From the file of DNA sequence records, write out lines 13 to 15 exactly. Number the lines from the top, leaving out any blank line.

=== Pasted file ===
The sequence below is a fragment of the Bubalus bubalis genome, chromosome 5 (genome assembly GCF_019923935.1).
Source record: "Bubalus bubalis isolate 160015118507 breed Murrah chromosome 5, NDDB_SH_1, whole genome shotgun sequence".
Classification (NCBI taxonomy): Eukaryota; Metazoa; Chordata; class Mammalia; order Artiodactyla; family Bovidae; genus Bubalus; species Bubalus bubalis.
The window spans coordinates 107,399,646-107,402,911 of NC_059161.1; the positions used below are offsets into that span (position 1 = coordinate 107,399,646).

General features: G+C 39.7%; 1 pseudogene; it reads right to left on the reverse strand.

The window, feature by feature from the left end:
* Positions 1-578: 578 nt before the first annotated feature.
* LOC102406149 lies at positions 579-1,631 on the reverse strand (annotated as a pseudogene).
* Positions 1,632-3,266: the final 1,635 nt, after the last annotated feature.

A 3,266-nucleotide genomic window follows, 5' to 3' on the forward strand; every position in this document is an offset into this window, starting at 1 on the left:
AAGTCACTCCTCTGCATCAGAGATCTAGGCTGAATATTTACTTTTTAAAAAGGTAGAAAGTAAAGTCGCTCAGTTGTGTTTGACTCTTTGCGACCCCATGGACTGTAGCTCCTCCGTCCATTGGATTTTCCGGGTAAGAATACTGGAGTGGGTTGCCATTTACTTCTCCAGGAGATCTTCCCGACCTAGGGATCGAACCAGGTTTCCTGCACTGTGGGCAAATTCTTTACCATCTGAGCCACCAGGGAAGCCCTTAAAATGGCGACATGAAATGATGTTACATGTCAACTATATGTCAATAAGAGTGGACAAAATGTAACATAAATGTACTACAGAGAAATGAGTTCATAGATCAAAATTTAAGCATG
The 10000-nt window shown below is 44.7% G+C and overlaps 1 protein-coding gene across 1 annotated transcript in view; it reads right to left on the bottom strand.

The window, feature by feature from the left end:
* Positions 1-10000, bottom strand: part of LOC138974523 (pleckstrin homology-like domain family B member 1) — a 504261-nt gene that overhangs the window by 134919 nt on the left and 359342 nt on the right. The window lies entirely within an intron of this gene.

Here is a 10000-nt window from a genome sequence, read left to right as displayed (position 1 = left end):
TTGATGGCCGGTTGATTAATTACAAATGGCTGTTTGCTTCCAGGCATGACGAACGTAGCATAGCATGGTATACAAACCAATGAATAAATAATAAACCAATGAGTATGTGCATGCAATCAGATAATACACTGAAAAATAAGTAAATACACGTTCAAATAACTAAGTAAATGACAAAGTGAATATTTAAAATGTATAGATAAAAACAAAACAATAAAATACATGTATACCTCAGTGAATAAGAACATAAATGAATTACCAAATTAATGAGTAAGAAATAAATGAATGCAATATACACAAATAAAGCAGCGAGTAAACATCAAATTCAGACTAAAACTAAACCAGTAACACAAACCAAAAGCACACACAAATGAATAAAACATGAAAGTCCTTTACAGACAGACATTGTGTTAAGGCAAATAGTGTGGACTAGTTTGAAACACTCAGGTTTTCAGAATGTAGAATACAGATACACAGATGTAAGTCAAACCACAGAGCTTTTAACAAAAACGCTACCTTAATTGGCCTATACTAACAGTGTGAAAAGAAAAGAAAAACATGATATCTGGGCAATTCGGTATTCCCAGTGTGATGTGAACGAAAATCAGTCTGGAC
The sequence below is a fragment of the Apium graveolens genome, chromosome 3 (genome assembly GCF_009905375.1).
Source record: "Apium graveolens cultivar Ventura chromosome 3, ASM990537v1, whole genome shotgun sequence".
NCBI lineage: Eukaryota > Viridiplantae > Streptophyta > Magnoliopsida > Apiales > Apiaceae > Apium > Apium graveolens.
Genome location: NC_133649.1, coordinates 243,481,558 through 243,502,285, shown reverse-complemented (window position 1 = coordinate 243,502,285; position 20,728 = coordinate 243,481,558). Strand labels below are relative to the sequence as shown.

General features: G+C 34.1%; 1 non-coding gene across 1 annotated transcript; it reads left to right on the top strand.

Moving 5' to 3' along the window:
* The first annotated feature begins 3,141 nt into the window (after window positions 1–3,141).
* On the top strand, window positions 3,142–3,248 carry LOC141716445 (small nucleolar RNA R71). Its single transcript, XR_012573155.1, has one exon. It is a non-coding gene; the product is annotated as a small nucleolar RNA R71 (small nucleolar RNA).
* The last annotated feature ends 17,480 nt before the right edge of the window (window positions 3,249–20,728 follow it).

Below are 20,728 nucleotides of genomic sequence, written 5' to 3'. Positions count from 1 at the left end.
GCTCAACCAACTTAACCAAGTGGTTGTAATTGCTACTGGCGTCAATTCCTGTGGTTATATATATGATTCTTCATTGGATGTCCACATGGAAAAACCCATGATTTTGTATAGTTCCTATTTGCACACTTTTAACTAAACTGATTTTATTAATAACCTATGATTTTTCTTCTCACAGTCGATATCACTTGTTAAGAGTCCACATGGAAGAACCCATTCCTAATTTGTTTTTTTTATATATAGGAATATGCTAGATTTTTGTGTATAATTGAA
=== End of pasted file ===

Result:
The window, feature by feature from the left end:
* Positions 1-10000, bottom strand: part of LOC138974523 (pleckstrin homology-like domain family B member 1) — a 504261-nt gene that overhangs the window by 134919 nt on the left and 359342 nt on the right. The window lies entirely within an intron of this gene.

Here is a 10000-nt window from a genome sequence, read left to right as displayed (position 1 = left end):